The Chamber’s functions are primarily delineated as follows per the 2013 law: administrative oversight and accounting responsibility for all government agencies, control over extra-budgetary spending such as pensions, analysis of the socioeconomic development of Russia, and technical control of Russia’s various forms of state debt. By and large, however, the Chamber’s role is supervisory. It reports on the state of things to the Duma, Presidential Administration, and functionally the Ministry of Finance.
Given its formally supervisory role – excluding the few areas it is legally empowered to make policy decisions – the power of Golikova’s announcement stems from her outfit’s power to endorse or shame as well as its personal connections. The Chamber is essentially a collection echo chamber for budget data and analytic studies of the effectiveness of state spending and programmes. Reports to legitimise spending or else castigate waste at state companies and agencies can be used as bargaining chips in policy fights. Exemplifying this role, Golikova has been tasked with analysing the country’s tax code and offering suggested amendments for 2019. Anyone on reform watch should follow what she produces for a better sense of the political system’s consensus.
Golikova’s odd national security announcement is rooted in two political imperatives. It helps increase the Chamber’s auditing power by denying access to international firms, making its reports on socioeconomic development goals and inspections of agency and state books the primary source by which waste or corruption are rooted out. More importantly, it advances a likely aim of certain players in Moscow: to politicise access to company and individual financial statements by placing them in the hands of the state when possible for budgetary purposes. Golikova and her resources could well be committed to building a monopoly on financial secrets along the blurry state-private sector lines created by state procurements.
Watching the Watchmen
Some of the problem’s roots originate in the CBR’s drive to clean up the banking sector. CBR supported legislation early last year that would have denied auditing licenses for firms that knowingly signed off on unreliable information, provided false information, or disclosed audit secrets. It was noted at the time by the daily Vedomosti that Deloitte would have lost its license because of its role as the auditor for Probiznesbank, a bank targeted by the regulator. Similar situations would most likely have arisen for other large international firms.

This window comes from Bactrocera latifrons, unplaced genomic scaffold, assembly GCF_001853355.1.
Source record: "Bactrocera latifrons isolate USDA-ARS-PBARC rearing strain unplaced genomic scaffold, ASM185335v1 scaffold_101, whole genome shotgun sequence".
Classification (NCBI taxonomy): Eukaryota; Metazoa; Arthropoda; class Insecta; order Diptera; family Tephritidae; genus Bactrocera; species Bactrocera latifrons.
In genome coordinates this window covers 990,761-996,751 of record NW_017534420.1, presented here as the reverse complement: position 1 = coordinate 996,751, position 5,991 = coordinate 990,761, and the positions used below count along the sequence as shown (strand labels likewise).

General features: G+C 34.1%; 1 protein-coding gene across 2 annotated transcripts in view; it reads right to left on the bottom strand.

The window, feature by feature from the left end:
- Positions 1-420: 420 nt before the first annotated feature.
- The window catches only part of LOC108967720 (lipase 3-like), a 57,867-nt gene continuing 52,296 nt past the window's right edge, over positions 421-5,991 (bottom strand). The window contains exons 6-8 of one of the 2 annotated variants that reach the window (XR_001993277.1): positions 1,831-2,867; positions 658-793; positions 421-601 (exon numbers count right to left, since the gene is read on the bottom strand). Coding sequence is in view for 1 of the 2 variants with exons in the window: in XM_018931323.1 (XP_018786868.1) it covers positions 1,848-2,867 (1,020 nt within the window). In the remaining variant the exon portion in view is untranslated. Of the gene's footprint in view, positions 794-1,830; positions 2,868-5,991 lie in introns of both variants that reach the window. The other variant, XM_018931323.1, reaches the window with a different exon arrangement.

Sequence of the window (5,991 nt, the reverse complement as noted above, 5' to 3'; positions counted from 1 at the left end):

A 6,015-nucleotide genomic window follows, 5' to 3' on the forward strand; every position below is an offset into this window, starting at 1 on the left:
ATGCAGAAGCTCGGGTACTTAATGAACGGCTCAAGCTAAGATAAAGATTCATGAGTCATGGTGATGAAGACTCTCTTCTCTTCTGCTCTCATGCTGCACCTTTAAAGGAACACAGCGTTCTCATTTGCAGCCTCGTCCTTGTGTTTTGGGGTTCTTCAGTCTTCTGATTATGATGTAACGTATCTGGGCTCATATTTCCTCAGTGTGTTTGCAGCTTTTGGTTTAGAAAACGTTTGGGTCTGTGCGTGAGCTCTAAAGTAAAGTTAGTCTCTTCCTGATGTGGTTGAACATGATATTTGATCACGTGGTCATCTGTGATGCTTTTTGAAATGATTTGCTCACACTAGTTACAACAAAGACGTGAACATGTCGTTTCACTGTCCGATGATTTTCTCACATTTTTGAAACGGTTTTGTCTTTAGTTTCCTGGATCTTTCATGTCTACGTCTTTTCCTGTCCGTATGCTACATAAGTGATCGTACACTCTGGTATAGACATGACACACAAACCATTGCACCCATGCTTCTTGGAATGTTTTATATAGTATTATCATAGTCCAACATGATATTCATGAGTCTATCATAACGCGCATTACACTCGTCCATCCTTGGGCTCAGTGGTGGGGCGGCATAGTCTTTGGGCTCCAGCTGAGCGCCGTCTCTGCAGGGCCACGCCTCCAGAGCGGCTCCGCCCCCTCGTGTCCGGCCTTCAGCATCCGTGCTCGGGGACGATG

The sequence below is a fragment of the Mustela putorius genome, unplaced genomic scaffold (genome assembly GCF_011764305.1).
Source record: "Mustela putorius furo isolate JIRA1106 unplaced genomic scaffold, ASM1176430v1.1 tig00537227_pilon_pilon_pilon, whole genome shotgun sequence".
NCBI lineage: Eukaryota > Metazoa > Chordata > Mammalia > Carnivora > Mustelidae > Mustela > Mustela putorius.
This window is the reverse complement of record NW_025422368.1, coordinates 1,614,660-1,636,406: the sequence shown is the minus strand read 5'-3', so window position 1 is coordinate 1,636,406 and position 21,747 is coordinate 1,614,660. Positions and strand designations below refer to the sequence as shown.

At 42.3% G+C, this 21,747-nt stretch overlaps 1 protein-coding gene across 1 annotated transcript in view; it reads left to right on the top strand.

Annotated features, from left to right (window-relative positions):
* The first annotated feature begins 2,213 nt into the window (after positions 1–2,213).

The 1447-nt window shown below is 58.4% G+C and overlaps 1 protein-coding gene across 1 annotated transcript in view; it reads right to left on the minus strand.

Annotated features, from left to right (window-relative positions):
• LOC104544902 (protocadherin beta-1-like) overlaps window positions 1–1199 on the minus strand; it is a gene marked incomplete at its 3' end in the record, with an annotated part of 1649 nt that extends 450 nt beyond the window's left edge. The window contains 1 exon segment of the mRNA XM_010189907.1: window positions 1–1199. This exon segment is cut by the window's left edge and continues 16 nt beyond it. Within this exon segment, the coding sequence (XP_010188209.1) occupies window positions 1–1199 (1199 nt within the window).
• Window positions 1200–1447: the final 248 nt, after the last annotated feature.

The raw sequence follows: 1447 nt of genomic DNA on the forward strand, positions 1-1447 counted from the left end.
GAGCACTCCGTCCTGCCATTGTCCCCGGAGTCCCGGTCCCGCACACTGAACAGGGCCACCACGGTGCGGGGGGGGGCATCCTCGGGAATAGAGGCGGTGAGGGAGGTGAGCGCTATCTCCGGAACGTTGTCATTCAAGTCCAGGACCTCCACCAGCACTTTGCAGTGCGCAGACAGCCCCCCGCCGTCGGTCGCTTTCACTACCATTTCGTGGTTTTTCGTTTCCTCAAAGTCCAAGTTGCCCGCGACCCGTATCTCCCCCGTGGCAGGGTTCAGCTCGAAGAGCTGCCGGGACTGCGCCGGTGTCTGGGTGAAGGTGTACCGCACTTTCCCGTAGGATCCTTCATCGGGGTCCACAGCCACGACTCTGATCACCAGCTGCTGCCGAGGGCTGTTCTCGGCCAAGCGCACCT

Suspicions about the role of foreign consultants were aroused further when Deloitte was suspended by the Treasury (by dint of the Audit Chamber) for 30 days in fall of 2016 for reasons not disclosed by the Federal Service for Financial and Budgetary Oversight. The suspension was a red flag for consultancies, drawing further attention to reform. The proposed bill could have stripped half the country’s auditors of their licenses, forcing them out of the market. In the end, 2,000 auditors lost their licenses as of last April but the so-called Big Four were spared.
Back in 2016, the finance ministry and CBR began pushing for a reform bill regarding the regulation of auditors. The finance ministry wanted to mandate auditors provide more information to tax collectors; CBR wanted to obligate auditors to inform the state of discrepancies or other problems whenever they were discovered. Last July, the Duma’s budget committee passed a bill that essentially erased the category of “auditor secrets” from the tax code. Any refusal to share information on the part of a company or individual would result in a 10,000 ruble fine and, the real kicker, a bad reputation with Russia’s regulators. The bill seems unnecessary, since there are already plenty of ways to induce companies to share information on their books.
As of November, the bill brought to the Duma regarding audit regulations would place the process under the legal jurisdiction of CBR instead of the finance ministry and the Treasury. The Bank of Russia’s strong arm is a cause for concern for international auditors, and may also threaten those in Russia’s regions as planned legal requirements become more onerous for smaller companies. To be fair, it’s not yet clear what would happen if foreign consultants were suddenly unable to win contracts, nor is the situation entirely new. Back in 2014, the FSB wanted to gain access to information on servers by trying to force companies to physically store information in Russia. Doing so would have allowed the FSB to use backdoors to collect financial information and prevented companies from storing sensitive information abroad.
Some have expressed concerns that this new push amounts to another attempt at import substitution, but with professional talent that can’t be replaced. Auditors can only work effectively when their clients’ confidentiality can be maintained, otherwise companies won’t want to show their books to avoid leaks to competitors and regulators. The squeeze on auditors is likelier to create a shortfall and force companies and agencies to rely on audits carried out by the Chamber. The Chamber will in turn be empowered to collect more and more information since legal protections for auditors are being stripped from the tax code and state procurements of services fall under their purview. That spells serious trouble for companies. The state will not have their interests in mind.
Golikova couched her complaints in the language of state officials leaking information via foreign consultants, likely in a play to use security concerns to mask the real prize: revenues. Siluanov and others are talking up tax reform and budget hawks occupy a more prominent place for Putin 4.0. The state needs to finance higher incomes in a state-dominated economy, which means higher revenues are needed.
Golikova has been vocal about the need for structural reforms and has stood her ground in past fights with more conservative economic blocs in Moscow. One plays the part assigned them in Russia’s political system, but she’s directing this latest drama to raise revenues. Barring a sea change on reforms, it seems she’ll try and get them in auditing.